In its golden age the Venetian galleys dominated the Mediterranean and transported spices that arrived from the Moluccas through India, Arabia and Egypt to embark in Alexandria. From Venice they were then traded to the rest of Europe with enormous profits for the merchant aristocracy of the Queen of the Adriatic. Until all that ended when Bartolomeu Dias doubled the Cape of Good Hope in 1488 and made it possible for Vasco de Gama to reach India a few years later. From then on, spices flowed to Lisbon by sea in less time and at a lower price, and this signaled the decline of Venice, which was further aggravated by the discovery of Columbus and the arrival of silver from the Americas in Seville. With these events, the world’s economic center of gravity shifted from the Mediterranean Sea to the Atlantic Ocean, and Venice was left out of the game. Abulafia explains it very well in his monumental The Great Sea dedicated to the commercial history of our sea.
What is happening now is no different. Europe, first, and the United States, later, have dominated the world for five hundred years from both shores of the North Atlantic. The imperial England of Queen Victoria had almost 70% of world GDP thanks to colonial exploitation, and that percentage was almost maintained by the G-7 (which were still European and North American countries with the addition of Japan) in the 70s. Today, the growth of China and other countries has forced the creation of the G-20, which accounts for 85% of world GDP, because only in this way can measures with ambition of general application be taken. And meanwhile, the center of gravity of the world economy has shifted from the North Atlantic to the Indo-Pacific, which today accounts for 65% of the world’s population and 62% of GDP. China, riding on spectacular economic development, calls for a greater participation in the distribution of global power and a redesign of the norms that govern international relations in order to make them more in line with its interests and with its own (authoritarian) conception of the world. That the United States is concerned about this leaves no doubt and explains not only its withdrawal from the Middle East but also two initiatives taken by President Biden in the immediate aftermath of the Afghanistan disaster: the creation of AUKUS and the resurrection of the old Japanese QUAD initiative that it also incorporates India. Both projects seek to curb China’s maritime ambitions and have significantly bypassed the European Union that the UK had already abandoned. They leave us out for two reasons: because there is little that in those latitudes we can contribute militarily (with the exception of France), and because we do not want to be dragged into uncritically supporting US policy with respect to China for the simple reason that our interests they don’t always match.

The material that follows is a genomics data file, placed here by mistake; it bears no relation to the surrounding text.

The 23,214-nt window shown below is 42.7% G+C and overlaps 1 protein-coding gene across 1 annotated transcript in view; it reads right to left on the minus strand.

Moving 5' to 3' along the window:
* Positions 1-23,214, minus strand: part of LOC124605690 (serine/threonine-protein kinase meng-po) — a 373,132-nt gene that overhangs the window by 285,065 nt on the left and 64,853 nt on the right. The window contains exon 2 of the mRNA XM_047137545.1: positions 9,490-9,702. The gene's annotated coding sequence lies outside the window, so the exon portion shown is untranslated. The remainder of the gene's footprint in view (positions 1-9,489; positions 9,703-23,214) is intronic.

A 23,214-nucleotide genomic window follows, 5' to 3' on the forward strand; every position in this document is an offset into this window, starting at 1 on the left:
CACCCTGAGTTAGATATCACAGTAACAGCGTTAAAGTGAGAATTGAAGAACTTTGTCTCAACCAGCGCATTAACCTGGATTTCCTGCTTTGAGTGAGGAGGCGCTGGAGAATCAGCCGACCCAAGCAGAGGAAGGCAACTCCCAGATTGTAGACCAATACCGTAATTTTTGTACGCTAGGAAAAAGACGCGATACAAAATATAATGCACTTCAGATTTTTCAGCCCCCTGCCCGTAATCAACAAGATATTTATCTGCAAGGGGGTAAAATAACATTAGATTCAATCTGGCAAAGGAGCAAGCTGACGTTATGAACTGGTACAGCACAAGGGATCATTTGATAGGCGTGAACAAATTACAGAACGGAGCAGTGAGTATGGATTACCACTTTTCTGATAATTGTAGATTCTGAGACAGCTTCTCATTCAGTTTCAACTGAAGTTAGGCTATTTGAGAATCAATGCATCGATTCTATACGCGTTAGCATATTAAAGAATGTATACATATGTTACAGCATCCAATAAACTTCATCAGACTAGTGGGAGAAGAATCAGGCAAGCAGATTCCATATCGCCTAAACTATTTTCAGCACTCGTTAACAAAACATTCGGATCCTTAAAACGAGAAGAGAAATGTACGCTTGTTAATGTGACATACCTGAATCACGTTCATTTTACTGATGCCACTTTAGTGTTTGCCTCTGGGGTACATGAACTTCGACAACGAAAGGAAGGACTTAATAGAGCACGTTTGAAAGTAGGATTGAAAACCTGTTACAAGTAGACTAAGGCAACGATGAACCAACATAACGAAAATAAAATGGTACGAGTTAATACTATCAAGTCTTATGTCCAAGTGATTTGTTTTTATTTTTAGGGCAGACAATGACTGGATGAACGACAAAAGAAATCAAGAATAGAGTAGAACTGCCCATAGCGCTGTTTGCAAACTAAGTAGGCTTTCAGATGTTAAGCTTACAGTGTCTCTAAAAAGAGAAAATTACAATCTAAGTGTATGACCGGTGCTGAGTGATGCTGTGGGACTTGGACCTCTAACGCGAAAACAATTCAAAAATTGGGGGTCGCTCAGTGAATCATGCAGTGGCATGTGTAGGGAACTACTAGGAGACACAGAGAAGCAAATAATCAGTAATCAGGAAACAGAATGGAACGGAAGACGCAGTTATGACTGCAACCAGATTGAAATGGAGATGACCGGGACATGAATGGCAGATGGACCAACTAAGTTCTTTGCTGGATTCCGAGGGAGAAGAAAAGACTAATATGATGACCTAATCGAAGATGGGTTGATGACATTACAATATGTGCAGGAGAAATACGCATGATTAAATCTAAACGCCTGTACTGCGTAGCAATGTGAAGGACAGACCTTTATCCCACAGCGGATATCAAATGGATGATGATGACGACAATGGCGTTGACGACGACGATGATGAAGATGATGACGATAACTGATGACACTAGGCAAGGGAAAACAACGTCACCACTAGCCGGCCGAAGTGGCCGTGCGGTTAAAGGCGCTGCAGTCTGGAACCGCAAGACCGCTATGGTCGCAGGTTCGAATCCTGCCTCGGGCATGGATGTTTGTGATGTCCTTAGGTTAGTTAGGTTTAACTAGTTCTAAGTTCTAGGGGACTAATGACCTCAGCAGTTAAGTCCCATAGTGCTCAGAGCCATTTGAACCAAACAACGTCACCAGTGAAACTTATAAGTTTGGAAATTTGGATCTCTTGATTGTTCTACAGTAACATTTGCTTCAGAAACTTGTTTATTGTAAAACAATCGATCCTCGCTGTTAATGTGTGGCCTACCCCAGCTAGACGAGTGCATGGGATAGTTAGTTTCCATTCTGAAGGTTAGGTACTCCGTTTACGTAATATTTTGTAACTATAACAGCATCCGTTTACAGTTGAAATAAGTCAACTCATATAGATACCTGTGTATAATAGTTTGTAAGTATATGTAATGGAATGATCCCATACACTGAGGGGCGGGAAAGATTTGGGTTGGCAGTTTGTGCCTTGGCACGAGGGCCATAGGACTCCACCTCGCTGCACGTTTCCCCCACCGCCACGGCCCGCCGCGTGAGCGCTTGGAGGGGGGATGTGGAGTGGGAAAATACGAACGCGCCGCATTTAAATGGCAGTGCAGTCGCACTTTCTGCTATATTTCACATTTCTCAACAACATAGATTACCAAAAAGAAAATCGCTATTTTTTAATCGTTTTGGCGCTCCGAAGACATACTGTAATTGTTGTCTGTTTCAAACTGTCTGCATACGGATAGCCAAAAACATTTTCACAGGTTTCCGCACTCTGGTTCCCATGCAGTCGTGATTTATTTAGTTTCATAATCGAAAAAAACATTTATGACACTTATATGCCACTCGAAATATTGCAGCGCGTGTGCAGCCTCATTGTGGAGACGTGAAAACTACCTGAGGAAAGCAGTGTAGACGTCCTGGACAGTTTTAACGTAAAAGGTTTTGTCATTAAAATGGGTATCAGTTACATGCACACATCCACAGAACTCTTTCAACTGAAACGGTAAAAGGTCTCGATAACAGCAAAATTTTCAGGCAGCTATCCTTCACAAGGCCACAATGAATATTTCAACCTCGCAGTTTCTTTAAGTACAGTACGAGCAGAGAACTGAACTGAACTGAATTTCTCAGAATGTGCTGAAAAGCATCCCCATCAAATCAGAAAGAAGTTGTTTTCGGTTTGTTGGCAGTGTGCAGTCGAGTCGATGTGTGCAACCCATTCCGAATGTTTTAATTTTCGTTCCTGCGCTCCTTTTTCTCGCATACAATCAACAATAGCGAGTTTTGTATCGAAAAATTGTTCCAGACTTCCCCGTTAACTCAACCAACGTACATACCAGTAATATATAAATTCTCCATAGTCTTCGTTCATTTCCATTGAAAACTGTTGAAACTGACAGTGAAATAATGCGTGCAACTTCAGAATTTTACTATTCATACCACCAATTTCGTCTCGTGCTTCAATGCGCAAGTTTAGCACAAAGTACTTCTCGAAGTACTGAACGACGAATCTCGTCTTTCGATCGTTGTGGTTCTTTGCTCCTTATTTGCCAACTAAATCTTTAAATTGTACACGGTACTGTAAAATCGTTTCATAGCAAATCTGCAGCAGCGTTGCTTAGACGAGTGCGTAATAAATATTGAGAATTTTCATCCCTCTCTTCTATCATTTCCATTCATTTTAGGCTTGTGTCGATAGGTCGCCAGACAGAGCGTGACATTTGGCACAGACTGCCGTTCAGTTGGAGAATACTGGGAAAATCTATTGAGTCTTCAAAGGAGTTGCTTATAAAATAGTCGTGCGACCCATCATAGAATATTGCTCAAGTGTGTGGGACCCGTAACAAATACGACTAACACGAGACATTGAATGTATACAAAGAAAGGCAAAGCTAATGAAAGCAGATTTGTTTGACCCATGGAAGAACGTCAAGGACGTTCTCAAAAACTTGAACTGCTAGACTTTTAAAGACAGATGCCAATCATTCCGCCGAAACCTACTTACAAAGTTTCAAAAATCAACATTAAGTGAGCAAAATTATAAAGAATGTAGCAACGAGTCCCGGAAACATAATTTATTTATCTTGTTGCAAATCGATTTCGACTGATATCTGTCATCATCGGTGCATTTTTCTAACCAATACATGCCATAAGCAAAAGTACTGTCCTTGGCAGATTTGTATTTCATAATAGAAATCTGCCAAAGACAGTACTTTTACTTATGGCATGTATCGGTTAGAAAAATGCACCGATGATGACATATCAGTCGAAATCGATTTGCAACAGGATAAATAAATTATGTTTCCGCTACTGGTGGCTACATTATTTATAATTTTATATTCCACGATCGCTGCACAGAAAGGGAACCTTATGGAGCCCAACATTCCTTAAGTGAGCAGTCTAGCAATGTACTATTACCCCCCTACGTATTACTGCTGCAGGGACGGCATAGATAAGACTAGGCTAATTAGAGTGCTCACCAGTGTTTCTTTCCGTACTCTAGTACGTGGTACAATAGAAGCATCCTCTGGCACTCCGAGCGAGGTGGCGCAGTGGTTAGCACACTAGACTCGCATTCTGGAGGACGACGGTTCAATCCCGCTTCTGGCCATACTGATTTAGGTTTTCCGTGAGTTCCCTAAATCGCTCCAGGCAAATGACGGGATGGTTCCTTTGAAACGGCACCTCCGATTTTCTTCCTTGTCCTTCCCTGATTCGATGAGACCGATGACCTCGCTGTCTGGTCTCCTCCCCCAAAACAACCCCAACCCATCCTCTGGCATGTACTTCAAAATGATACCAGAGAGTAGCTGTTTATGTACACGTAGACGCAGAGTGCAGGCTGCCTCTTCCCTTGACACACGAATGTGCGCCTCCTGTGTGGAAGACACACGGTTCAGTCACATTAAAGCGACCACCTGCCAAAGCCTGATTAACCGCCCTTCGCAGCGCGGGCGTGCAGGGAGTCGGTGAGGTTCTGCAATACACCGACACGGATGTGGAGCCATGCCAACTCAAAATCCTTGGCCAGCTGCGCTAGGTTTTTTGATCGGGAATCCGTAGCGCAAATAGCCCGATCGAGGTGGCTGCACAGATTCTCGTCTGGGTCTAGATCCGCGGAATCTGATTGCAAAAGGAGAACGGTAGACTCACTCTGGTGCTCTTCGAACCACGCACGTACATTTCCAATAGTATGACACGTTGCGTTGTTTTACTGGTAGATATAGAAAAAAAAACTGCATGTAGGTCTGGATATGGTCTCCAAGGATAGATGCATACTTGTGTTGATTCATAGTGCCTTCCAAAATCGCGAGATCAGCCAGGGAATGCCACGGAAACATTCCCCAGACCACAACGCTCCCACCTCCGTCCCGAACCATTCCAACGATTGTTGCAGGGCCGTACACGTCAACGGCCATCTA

The same thing that happened to Venice can happen to Europe now, that it is left out of the game as a peninsula of the great Eurasian continental mass that projects towards an ocean far from the world’s center of activity and through which fewer people already pass. When that happens it will be very difficult to maintain 50% of world social spending with only 5% of its population and without a common Foreign or Defense policy to make us heard. The Venice Syndrome stalks us.
Eddie is an Australian news reporter with over 9 years in the industry and has published on Forbes and tech crunch.